Counter blockade with U-Boats proved to be a strategic disaster : based on wishful thinking, figures massaged and despite America coming into the war.
America cuts off 400 or so boats running the blockade and extends credit to France and GB. All Germany could think about was the Army that would be long to arrive.
Contestant military pressure on the Central Powers: all by Bulgaria fought on multiple Front simultaneously.
“Victories without profit” in 1915 gave way to a Materialschlact by 1916. – the Battle of equipment.
Defensive ‘victories’ in 1917 at a severe human and psychological cost.
Counterproductive to constantly tell the army that they were being victorious when the evidence showed otherwise.
Germany really were close to abandoning the ridges around Passchendaele.
Defeat of Russia in 1917 only a short term advantage.
Russian gains area just lines on a map : they get nothing back from it, have to leave troops on the line, 10% desertion rate when troops leave east from west.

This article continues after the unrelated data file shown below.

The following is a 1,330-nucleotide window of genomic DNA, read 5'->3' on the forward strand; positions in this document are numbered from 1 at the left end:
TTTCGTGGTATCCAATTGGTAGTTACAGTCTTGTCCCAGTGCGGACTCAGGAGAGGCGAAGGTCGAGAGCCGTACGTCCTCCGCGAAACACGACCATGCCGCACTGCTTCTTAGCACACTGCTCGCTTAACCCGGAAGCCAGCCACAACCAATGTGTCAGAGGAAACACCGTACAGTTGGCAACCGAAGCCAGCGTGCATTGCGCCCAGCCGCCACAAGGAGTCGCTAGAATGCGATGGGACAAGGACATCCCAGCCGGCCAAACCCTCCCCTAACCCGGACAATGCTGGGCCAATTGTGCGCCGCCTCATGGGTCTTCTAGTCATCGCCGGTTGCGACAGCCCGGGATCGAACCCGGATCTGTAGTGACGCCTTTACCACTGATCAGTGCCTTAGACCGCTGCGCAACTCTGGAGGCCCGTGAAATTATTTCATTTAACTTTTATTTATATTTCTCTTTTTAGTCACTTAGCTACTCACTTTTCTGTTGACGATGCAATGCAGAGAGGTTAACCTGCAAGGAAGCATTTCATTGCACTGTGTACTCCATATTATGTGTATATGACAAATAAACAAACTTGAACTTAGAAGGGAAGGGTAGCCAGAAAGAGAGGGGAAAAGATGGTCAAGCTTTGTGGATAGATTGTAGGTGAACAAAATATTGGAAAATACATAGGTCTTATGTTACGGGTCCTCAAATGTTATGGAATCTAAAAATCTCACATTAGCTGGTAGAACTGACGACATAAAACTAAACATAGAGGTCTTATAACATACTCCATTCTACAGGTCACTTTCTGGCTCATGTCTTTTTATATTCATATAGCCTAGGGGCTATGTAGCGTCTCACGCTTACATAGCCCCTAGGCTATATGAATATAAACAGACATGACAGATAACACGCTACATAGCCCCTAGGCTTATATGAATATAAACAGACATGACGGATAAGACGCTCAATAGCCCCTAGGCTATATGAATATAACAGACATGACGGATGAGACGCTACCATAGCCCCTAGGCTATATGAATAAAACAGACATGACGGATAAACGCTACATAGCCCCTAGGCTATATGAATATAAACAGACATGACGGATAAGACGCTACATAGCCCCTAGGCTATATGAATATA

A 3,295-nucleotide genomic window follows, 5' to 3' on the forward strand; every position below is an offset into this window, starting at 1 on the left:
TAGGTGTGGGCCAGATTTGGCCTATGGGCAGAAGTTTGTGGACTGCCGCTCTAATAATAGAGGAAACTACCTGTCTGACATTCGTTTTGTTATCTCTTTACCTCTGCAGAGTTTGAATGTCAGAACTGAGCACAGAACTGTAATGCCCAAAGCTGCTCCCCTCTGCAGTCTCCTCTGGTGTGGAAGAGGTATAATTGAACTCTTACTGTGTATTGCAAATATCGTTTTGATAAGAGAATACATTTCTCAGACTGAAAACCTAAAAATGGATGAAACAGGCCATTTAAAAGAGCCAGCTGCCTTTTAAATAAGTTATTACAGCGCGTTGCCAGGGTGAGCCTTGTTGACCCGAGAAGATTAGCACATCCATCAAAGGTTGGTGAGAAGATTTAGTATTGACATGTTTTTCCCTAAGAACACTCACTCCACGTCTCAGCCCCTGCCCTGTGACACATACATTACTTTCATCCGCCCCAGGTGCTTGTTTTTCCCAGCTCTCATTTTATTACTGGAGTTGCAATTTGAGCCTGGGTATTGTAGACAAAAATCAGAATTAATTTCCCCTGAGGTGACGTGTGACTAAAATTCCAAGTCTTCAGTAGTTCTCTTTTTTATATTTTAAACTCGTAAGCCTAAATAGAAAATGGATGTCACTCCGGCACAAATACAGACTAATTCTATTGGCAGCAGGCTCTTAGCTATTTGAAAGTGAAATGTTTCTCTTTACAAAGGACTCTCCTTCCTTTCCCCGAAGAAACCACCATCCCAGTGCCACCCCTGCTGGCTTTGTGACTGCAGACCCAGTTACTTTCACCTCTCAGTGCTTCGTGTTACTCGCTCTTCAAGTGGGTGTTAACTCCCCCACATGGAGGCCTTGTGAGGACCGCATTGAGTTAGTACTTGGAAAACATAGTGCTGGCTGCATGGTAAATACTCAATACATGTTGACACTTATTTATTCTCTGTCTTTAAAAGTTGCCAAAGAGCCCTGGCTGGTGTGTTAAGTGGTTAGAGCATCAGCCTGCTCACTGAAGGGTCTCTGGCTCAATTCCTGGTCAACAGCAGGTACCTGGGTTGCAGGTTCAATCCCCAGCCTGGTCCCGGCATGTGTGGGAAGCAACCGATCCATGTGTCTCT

Not an elite army, not fit, not even politically reliable.
By 1918 four years of attraction had fatally eroded the Central Powers’ manpower, material strength and morale.
Morale had crumbled by 1918 “organised surrenders”. Indicative of an army that has given up.
The materialschlat
See German war bond posters. Resolute defence.
Britain showing a clear and ever growing production lead over Germany in quality and quantity: fuses, tanks, aeroplanes …
The Hindenburg Programme of late 1916
Military dominated. Overly bureaucratic. Gaps in economic expertise.
Chronic and insoluble labour shortages. Germany doesn’t go to great lengths to employ women – but tries slave labour.
‘Despite all the extra hardship the Hindenburg Programme brought no increase in weapons production’ Watson, Ring of Steel p.415.
1918 Central Powers in economic crisis.
Conclusion
A total war required a total strategy.
Which collapsed first: government, popular will, or military?
There’s much more to the defeat of the Central Powers than just losing battles and being blockaded : Germany made mistakes and had no grand plan.
A cult of Hindenburg evident in the postcards of the period (Spencer collects postcards).